Types, Causes, Symptoms, and Treatments
Dementia is a term that describes a group of symptoms associated with a loss of memory or other thinking skills. Alzheimer’s disease accounts for 60-80% of all dementia cases, but there are other common types of dementia. This guide will help you better understand the different types of dementia, along with their signs, symptoms, causes, and treatments.
Ministry Of Health, Singaopre
"The government’s strategy for dementia not only focuses on those already diagnosed with dementia but also on outreach efforts to increase awareness and early detection."
1 in 10 Singaporeans over the age of 60 has dementia. Neurological diseases such as dementia are the fifth leading cause of disability in Singapore. Singapore government’s strategy against dementia focuses not only on people already diagnosed with dementia but also on outreach to increase awareness and early detection. [1, MOH-SG]
Four Different Types of Dementia
This guide describes four different types of dementia. Alzheimer’s disease (AD), vascular dementia (VaD), Lewy body dementia (LBD), and frontotemporal dementia (FTD). Although these types of dementia have similar symptoms, there are differences in the number of cases, signs, and treatments for each. [2, SingHealth]
Alzheimer’s disease (AD)
AD is the most common form of dementia. Changes in the brain occur gradually. Signs include short-term memory, altered judgment, reasoning, and inability to perform daily tasks.
Vascular dementia (VaD)
VaD is associated with stroke and is potentially preventable. Insufficient blood flow to the brain causes focal damage to brain areas involved in attention, planning, and action.
Frontotemporal dementia (FTD)
In its early stages, FTD primarily affects personality, behavior, and language. People with FTD may act rashly despite relatively intact memory and orientation.
Lewy body dementia (LBD)
LBD is a form of progressive dementia in which alertness and functioning vary significantly from day to day. Individuals appear to have vivid imaginations and hallucinations. Symptoms may resemble those of Parkinson’s disease.
Early Signs of Dementia
Common early signs include: [3, University of Queensland]
Dementia Symptoms at Different Stages include:
Dementia typically progresses slowly in three stages: early, middle and late (sometimes referred to as mild, moderate, and severe in a medical context). [4,dementia.org.au]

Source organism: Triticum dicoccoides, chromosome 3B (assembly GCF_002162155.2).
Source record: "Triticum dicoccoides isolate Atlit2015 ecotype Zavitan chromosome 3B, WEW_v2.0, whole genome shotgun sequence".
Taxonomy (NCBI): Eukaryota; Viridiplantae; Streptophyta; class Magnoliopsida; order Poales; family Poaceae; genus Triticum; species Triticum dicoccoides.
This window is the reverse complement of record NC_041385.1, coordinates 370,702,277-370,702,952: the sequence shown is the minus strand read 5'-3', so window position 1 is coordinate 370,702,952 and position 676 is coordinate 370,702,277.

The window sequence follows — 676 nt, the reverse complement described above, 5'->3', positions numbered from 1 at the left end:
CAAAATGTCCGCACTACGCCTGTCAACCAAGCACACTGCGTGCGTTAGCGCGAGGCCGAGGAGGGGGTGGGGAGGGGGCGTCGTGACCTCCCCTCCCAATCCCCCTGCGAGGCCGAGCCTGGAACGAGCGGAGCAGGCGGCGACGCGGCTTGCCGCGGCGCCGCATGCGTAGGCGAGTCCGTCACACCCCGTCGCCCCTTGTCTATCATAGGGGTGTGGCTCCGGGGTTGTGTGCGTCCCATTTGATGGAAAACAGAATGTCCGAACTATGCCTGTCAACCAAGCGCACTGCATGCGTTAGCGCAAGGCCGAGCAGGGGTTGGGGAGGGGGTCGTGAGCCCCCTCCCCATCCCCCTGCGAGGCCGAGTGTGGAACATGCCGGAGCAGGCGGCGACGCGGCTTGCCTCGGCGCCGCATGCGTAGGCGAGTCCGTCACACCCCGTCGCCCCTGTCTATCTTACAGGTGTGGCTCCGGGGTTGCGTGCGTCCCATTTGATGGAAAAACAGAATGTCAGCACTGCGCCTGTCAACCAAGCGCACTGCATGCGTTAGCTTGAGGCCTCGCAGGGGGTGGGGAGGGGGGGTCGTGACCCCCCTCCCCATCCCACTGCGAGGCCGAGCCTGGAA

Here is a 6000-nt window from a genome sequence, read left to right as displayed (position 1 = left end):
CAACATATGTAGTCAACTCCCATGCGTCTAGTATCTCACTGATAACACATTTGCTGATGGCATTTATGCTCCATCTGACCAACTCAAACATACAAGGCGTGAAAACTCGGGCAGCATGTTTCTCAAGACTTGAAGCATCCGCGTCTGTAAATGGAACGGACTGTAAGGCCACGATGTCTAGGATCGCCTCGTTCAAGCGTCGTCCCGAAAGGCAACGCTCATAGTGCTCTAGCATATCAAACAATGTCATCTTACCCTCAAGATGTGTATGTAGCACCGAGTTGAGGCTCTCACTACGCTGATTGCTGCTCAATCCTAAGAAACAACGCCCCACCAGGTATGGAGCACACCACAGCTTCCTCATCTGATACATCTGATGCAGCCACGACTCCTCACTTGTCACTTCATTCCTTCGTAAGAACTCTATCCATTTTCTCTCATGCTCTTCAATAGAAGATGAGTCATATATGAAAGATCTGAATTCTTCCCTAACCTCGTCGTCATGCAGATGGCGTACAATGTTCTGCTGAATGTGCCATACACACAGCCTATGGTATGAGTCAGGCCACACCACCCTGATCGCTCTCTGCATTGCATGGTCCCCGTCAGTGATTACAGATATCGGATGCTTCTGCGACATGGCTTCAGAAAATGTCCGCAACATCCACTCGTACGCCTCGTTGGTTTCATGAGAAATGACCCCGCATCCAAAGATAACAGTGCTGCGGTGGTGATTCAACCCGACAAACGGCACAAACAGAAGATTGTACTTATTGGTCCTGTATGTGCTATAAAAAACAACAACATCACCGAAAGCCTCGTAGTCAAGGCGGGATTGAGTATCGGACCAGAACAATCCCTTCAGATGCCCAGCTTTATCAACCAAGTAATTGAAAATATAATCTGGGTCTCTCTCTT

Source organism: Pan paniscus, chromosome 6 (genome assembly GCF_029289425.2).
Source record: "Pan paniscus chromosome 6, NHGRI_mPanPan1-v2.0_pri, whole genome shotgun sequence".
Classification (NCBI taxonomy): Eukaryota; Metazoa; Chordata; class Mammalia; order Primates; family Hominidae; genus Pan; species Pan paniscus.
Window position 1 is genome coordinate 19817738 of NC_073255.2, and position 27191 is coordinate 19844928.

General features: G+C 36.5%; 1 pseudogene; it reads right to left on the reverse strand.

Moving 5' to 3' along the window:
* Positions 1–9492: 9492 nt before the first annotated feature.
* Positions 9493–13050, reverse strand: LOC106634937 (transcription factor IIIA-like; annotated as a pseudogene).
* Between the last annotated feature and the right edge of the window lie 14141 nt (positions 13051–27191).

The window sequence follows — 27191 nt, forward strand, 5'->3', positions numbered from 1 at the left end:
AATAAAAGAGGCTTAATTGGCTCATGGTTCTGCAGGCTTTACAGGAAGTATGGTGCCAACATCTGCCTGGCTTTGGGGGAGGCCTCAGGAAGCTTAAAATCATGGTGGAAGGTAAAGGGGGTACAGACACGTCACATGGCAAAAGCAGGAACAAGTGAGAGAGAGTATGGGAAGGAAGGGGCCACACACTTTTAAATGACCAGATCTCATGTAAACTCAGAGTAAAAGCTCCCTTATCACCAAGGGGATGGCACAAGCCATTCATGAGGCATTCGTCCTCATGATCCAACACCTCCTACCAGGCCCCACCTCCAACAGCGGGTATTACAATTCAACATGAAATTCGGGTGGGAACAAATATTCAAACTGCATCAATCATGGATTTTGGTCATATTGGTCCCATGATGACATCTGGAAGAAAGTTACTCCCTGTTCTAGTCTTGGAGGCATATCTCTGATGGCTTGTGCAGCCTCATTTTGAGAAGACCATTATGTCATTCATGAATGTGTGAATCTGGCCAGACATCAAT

Often this phase is only apparent in hindsight. At the time, it may be missed or put down to old age or overwork. The onset of dementia is usually very gradual, and it is often impossible to identify the exact time it began. The person may:
- Appear more apathetic, with less sparkle.
- Lose interest in hobbies and activities.
- Be unwilling to try new things.
- Be unable to adapt to change.
- Show poor judgment and make poor decisions.
- Be slower to grasp complex ideas and take longer with routine jobs.
- Blame others for “stealing” lost items.
- Become more self-centered and less concerned with others and their feelings.
- Become more forgetful of details of recent events.
- Be more likely to repeat themselves or lose the thread of their conversation.
- Be more irritable or upset if they fail at something.
- Have difficulty handling money. [4,dementia.org.au]
At this stage, the problems are more apparent and disabling. The person may:
- Be more forgetful of recent events. Memory for the distant past generally seems better, but some details may be forgotten or confused.
- Be confused regarding time and place
- Become lost if away from familiar surroundings
- Forget names of family or friends, or confuse one family member with another.
- Forget saucepans and kettles on the stove. May leave gas unlit.
- Wander around streets, perhaps at night, sometimes becoming lost.
- Behave inappropriately, for example going outdoors in nightwear.
- See or hear things that are not there.
- It becomes very repetitive.
- Be neglectful of hygiene or eating.
- Become angry, upset, or distressed through frustration. [4,dementia.org.au]
At this third and final stage, the person is severely disabled and needs total care. The person may:
- Be unable to remember occurrences for even a few minutes, for instance, forgetting that they have just had a meal.
- Lose their ability to understand or use speech.
- Be incontinent.
- Show no recognition of friends and family.
- Need help with eating, washing, bathing, toileting, and dressing.
- Fail to recognize everyday objects.
- Be disturbed at night.
- Be restless, perhaps looking for a long-dead relative.
- Be aggressive, especially when feeling threatened or closed in.
- Have difficulty walking, eventually perhaps becoming confined to a wheelchair.
- Have uncontrolled movements.
- Have permanent immobility, and in the final weeks or months, the person will be bedridden. [4,dementia.org.au]
Dementia Care (Singapore):
"Forget Us Not"